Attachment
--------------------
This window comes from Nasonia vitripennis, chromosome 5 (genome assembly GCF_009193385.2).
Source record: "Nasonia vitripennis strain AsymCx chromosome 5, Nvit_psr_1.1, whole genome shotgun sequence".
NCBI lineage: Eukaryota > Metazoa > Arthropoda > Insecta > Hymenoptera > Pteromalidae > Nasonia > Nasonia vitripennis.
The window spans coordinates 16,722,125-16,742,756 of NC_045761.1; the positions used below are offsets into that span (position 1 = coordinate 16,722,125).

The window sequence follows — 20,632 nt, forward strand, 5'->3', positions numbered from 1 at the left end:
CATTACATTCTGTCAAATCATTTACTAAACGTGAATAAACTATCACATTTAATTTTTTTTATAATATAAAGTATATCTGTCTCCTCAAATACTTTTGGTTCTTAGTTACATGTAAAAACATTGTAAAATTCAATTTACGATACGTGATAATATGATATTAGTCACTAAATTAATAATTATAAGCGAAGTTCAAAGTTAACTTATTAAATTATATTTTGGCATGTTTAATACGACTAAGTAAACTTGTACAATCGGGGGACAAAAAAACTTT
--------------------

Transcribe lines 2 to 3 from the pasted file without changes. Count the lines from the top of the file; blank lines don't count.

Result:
Source record: "Nasonia vitripennis strain AsymCx chromosome 5, Nvit_psr_1.1, whole genome shotgun sequence".
NCBI lineage: Eukaryota > Metazoa > Arthropoda > Insecta > Hymenoptera > Pteromalidae > Nasonia > Nasonia vitripennis.